Frequently Asked Questions
Check out our answers to some of the questions we receive about the captive-bred foxes and wildlife:
Are the foxes that you post on social media your pets?
We post about both wild foxes who are wildlife rehabilitation intakes, and the captive-bred foxes who are permanent residents at our sanctuary.
Our permanent residents are like our "pets", yes. As of now (October 2020), our residents are Toto, Lulu, Judy, Cedar, Ruby, Nuit, Siva, and Finn. They are used to human contact and will remain in captivity for the remainder of their lives.
The posts you see of the orphaned Red Fox kits who are wildlife rehabilitation intakes are not our pets: we strongly limit and minimize human interaction with them, and the end goal is always to release them back into the wild.
What do foxes eat?
In the wild, foxes are omnivores. However, many people refer to them as "opportunistic carnivores". This means that they are primarily meat-eaters, but they will take the opportunity to eat whatever they can get. They catch small prey, and sometimes eat carcasses left behind by larger predators. They'll also eat insects, eggs, fruits, vegetables, nuts, etc. that they find along the way.
A fox's diet will vary depending on geographic location. Many Arctic Foxes, for example, will eat a large number of lemmings (a type of rodent). Years that lemming numbers are low, though, they may eat more eggs, fruits, berries, carrion, etc.
How do I become a Wildlife Rehabilitator?
Wildlife Rehabilitators are licensed by their state to legally be able to care for orphaned or injured wildlife, with the ultimate goal always being release back into the wild.
You can find out how to become a wildlife rehabber by visiting your state's wildlife conservation agency's website, or giving them a call. Each state may have different requirements to become licensed. For example, here are a few of the main requirements in our home state, New York:
You must be at least 16 years old
You must pass a test offered by the New York State Department of Environmental Conservation
You must have an exit interview with a special licenses officer at your facility
You must send in annual reports regarding your year's wildlife intakes
To be honest, in our opinion, the steps to becoming a Licensed Wildlife Rehabilitator are fairly simple. We always need more volunteer rehabbers, so if you love wildlife and want to help, you should totally look into it!
For more information on how to become a wildlife rehabber in New York State, click here.
Do foxes make good pets?
The easy answer to this question would be, "no, foxes do not make good pets for the average person". There are always exceptions to the rule - as each animal has its own temperament - however, most foxes are destructive indoors (and must have supervision at all times indoors) and require an outdoor enclosure, cannot be fully potty-trained, mark things they like, cannot be disciplined like a dog, lose trust easily, take it extremely hard if they have to be rehomed, go through hormonal, seasonal changes, may require special state and/or federal permits, may not like physical affection once they reach adulthood, have a very strong, natural odor, and more.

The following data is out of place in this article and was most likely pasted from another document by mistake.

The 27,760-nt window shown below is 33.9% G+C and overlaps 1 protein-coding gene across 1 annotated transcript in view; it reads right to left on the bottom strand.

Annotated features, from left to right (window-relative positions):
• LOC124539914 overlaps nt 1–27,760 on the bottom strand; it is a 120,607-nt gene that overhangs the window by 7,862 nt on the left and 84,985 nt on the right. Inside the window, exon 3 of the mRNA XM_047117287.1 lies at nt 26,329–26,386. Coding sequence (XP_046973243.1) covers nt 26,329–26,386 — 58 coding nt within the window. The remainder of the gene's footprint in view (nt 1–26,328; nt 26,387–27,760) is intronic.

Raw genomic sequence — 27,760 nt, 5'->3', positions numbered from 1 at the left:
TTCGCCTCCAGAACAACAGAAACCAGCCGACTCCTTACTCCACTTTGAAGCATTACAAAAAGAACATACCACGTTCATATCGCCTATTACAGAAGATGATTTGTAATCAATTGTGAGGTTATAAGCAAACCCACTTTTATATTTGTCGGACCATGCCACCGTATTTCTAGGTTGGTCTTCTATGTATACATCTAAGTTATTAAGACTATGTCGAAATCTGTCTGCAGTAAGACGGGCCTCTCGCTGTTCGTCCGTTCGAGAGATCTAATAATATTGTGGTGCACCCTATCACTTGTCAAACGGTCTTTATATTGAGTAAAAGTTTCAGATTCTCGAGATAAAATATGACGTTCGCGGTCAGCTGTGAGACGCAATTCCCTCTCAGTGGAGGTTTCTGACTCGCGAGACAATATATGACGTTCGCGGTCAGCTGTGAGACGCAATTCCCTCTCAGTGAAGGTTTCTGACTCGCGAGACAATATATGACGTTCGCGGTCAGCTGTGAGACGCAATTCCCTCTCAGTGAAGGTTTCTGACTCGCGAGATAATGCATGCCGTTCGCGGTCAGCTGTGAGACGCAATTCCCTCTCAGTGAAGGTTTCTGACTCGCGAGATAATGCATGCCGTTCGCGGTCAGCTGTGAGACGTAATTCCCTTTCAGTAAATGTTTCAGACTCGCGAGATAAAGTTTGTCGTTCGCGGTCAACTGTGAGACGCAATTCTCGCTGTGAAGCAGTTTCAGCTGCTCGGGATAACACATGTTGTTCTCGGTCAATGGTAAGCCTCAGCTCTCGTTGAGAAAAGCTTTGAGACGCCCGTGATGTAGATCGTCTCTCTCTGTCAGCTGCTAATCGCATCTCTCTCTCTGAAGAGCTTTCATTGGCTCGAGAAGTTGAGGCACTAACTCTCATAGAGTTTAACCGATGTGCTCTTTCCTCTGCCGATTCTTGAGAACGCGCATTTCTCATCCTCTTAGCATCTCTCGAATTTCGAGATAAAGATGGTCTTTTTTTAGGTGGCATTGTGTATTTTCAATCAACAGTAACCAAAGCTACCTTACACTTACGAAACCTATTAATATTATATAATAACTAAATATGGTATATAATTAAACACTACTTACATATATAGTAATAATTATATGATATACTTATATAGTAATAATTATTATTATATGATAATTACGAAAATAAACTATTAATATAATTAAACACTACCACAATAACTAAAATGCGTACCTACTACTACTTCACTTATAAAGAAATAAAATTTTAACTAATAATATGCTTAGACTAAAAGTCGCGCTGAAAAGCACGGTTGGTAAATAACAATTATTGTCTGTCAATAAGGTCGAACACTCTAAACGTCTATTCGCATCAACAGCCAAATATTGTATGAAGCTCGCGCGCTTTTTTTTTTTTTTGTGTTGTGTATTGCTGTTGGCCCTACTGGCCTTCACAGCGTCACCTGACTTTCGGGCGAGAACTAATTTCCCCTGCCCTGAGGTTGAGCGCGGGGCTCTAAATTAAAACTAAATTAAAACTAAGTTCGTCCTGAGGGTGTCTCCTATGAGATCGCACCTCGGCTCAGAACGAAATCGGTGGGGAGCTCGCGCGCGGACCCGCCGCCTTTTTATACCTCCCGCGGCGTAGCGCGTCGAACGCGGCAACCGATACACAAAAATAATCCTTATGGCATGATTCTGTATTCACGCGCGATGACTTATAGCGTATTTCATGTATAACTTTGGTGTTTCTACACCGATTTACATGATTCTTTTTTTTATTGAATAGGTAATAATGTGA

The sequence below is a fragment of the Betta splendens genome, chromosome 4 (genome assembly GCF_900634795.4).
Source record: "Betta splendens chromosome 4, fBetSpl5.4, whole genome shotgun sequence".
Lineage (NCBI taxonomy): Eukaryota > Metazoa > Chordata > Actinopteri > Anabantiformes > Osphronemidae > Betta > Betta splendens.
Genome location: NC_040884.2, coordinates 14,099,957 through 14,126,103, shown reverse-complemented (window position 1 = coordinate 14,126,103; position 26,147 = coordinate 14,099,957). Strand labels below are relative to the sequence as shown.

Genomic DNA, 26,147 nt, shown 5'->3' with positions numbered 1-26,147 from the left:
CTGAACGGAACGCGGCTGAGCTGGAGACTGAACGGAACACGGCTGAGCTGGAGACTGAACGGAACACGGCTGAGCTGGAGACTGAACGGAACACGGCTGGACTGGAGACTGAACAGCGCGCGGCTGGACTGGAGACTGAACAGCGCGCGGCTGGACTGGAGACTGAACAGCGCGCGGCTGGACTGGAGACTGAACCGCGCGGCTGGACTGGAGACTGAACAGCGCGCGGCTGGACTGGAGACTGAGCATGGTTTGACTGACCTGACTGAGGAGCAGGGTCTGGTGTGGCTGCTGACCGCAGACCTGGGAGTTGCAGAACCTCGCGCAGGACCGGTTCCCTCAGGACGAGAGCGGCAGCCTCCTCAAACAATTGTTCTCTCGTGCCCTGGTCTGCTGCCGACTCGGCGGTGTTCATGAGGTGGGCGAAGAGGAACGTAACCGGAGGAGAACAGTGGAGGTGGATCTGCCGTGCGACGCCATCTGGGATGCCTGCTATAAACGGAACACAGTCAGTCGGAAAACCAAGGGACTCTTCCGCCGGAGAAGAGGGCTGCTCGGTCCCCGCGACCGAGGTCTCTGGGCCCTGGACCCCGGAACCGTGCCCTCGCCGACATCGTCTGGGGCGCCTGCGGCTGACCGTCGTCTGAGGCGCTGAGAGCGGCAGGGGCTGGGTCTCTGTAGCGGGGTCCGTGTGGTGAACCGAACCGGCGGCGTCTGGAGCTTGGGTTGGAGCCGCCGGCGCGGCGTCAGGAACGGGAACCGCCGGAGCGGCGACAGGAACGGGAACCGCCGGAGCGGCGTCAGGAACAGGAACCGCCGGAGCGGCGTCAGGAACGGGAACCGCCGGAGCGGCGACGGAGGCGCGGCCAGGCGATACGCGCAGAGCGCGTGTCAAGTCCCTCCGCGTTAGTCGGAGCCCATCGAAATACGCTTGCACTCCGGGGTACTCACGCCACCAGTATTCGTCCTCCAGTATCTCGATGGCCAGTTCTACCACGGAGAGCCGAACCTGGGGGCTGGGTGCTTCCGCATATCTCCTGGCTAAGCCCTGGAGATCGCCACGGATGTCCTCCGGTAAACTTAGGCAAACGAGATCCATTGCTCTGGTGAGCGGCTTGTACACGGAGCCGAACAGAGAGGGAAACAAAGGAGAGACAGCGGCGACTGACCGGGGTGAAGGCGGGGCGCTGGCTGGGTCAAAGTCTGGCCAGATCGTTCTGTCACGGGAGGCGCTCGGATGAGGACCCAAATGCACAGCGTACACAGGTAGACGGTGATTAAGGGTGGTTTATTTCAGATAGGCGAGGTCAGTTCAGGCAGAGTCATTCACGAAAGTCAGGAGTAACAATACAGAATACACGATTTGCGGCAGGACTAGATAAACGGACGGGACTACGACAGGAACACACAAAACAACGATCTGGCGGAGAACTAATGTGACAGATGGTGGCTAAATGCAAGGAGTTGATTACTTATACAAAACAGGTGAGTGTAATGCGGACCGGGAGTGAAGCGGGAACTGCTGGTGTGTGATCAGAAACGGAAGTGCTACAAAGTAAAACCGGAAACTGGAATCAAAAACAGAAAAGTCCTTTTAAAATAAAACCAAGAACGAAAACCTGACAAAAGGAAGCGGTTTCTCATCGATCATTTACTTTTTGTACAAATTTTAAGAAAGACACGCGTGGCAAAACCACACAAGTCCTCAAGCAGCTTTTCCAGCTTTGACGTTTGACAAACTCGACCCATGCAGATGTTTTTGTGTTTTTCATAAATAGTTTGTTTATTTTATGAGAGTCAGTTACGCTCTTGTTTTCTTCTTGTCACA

With that being said, there is a special type of person who can handle life with this type of animal, and if you are one of them, the mutual bond and respect that you create with a fox is incredible and unique.
They require an owner to fully understand what their physical and mental needs are, and someone who can invest a very large amount of time caring for and properly desensitizing them.
Many pet fox owners who keep foxes partially indoors will tell you that you must understand that your life now revolves around the fox: you cannot expect the fox to fit your lifestyle, you must fit its lifestyle - it is all-consuming.
The biggest issue with their rise in popularity in the exotic pet industry, is that people are under the false impression that foxes are "just like dogs". They have some similar characteristics, because both are canines, however, they are very different: They listen when they want to, they are only affectionate when they want to be (which may be never - depending on what your fox's temperament turns out like after sexual maturity), they act instinctually and "wild" in situations where a dog may be trained to act otherwise (Ex: food aggression if they really like a treat, resorting to possible fear aggression if spooked, running away and not looking back or remembering where home is if they get loose), and more.
In the United States, foxes have yet to technically have become a "domesticated" pet, even though they're growing in popularity in the exotic pet industry. Most lines have been bred for coat color (through the fur farming industry), as opposed to domestication. We have read that there are a couple of reputable breeders in the U.S. who are striving towards this goal, but as of now, the only place where foxes have actually been bred solely for domestication - and the only place where we consider true "Domestic Foxes" to come from - is at an institute in Russia.